(Includes information from a blog by Keith Kocis, M.D., team leader for the Uganda mission.)
A UNC medical team provided heart surgery for 10 children with complex congenital heart defects during this year’s two-week medical mission to Mulago Hospital, Makerere University, in Kampala, Uganda. All of the children were doing well when the UNC team left Kampala on Wednesday, Oct. 7.
This was the third year that the UNC team had visited Uganda, where they are training health care providers at the Uganda Heart Institute. The missions aim to help the pediatric cardiac surgery program become self sufficient in providing care for children with heart disease. The UNC team includes physicians (a pediatric heart surgeon, a pediatric anesthesiologist, a pediatric cardiologist and pediatric intensive care doctors); a pediatric nurse practitioner and a physician’s assistant who specialize in cardiac surgery; operating room and intensive care unit nurses; respiratory therapists; a perfusionist; and a biomedical engineer.
The team members left North Carolina on Sept. 26, carrying 900 pounds of medical equipment and supplies with them on their flight. When they arrived at the hospital in Uganda, the team quickly set up the operating room, perfusion equipment, and intensive care unit. Team members Karla Brown, Ruben Bocanegra, Katherine Desrochers, and Jennifer Ditto had collected and prepared the supplies and equipment for shipment, a months-long process.
Dr. Michael Mill, a pediatric heart surgeon from UNC, performed two operations a day for the first four days of the visit, with one additional operation on Oct. 3, and one on Oct. 5. This year, the children receiving surgery were smaller and younger than those who received surgery on past visits, and this year’s patients had more complex congenital heart lesions. Seven of the children who received surgery weighed less than 10 kg (about 22 pounds). The team cared for the children 24 hours a day, overcoming challenges such as brief power outages, equipment breakdowns and repairs, and illnesses of team members.
The children who had the surgery are all recuperating well, and their spirits, energy, and appetites have markedly improved, team members reported. Without surgery, the children would have died from their heart defects; now, they can live normal lives.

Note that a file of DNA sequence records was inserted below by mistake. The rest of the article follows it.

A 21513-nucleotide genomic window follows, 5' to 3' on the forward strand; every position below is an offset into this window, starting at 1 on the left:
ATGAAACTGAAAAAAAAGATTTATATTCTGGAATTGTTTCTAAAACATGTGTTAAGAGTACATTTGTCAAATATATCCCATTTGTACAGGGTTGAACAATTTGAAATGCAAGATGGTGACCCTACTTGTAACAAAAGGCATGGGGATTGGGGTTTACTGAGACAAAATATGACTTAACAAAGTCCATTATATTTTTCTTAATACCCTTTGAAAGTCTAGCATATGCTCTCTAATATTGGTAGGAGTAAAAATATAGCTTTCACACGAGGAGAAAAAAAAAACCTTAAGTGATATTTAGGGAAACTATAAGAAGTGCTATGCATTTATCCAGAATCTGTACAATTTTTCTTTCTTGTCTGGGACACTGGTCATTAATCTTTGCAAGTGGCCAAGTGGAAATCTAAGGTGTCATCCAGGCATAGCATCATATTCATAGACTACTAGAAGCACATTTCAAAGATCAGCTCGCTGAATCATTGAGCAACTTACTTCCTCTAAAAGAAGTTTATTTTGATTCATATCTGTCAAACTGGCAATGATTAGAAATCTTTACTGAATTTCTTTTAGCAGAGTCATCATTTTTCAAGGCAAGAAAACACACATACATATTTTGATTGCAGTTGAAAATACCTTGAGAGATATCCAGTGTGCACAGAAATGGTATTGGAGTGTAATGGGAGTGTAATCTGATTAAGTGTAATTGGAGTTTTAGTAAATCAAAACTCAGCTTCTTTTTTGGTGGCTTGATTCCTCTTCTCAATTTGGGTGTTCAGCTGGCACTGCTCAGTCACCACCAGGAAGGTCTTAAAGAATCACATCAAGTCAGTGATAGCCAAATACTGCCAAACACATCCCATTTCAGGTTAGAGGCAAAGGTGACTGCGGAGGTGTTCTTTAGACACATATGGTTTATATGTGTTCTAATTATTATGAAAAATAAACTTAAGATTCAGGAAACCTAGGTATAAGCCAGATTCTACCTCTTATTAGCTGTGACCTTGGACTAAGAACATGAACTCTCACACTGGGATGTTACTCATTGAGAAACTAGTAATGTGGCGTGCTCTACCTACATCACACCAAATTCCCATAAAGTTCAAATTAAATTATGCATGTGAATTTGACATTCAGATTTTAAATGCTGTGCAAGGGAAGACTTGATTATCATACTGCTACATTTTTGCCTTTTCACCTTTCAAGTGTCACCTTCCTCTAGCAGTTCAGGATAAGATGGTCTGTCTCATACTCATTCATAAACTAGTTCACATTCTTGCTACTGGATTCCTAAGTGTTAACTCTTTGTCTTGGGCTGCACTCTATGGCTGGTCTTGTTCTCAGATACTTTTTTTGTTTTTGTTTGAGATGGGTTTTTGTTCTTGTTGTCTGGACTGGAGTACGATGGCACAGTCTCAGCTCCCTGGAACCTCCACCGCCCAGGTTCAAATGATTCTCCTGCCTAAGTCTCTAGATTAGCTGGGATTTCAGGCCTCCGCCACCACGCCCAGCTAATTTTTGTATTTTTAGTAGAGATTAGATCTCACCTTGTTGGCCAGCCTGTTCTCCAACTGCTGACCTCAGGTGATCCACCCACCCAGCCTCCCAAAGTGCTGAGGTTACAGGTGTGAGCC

The Uganda heart program mission has generous support from Samaritan’s Purse and the UNC Institute for Global Health & Infectious Diseases. A team from the Children’s National Medical Center in Washington also participates in Uganda missions. After the UNC team’s last mission in October 2008, partners from Children’s National Medical Center returned in April 2009 and operated on an additional 10 children while advancing the Uganda program. The Ugandan team in-country has successfully repaired three additional children.
The 2009 UNC team members:
Keith Kocis, MD, UNC pediatric intensive care unit (PICU) physician; team leader
Michael Mill, MD, UNC pediatric heart surgeon
Eugene Freid, MD, anesthesiologist from Nemours Children’s Clinic, Jacksonville, Fla.
Stacey Peterson-Carmichael, MD, PICU physician from Duke
Parvin Dorostkar, MD, PICU cardiologist, University of Minnesota
Ruben Bocanegra, PA-C, UNC physician’s assistant
Karla Brown, RN, MSN, PNP, UNC pediatric nurse practitioner for cardiothoracic surgery
Greg Griffin, UNC perfusionist
Jennifer Ditto, RN, PNP, UNC surgical scrub nurse
Katherine Desrochers, RN, UNC PICU nurse
Susan Van Fleet, RN, UNC PICU nurse
John Bryson, RN, UNC PICU nurse
Diane Yorke, RN, PhD, UNC School of Nursing faculty
Jeannie Koo, RN, PNP, PICU pediatric nurse practitioner from Duke
Sheila White, RRT, UNC respiratory therapist
Lupe Haynes, RRT, UNC respiratory therapist
Elizabeth Smith, UNC medical engineer, and her husband
Read the blog written by UNC participants in this year’s mission.
The work at Mulago Hospital began after a group of UNC physicians established the Amal Murarka International Pediatric Health Foundation in memory of their colleague, Dr. Amal Murarka, a UNC PICU physician who died in a traffic accident in 2003. The foundation sent a medical team to Kampala to establish the country’s first pediatric intensive care unit at Mulago Hospital, where Dr. Murarka had previously conducted research. Subsequent work in 2007, 2008 and 2009 has focused on pediatric cardiac surgery. The teams have established a cardiac ICU and have performed more than 30 life-saving pediatric cardiac surgeries. Team members have trained nurses at the Ugandan hospital in post-surgical care of pediatric heart surgery patients.
In 2008 the Murarka foundation partnered with the Institute for Global Health and Infectious Diseases to establish UNC Project-Uganda.
To make a gift in support of UNC-Uganda, click here.
To read a recent Carolina Alumni Review article about the team’s 2008 mission to Mulago Hospital, click here. (To get rid of the black pop-up box, click on the “x” at the top right hand corner of the box.)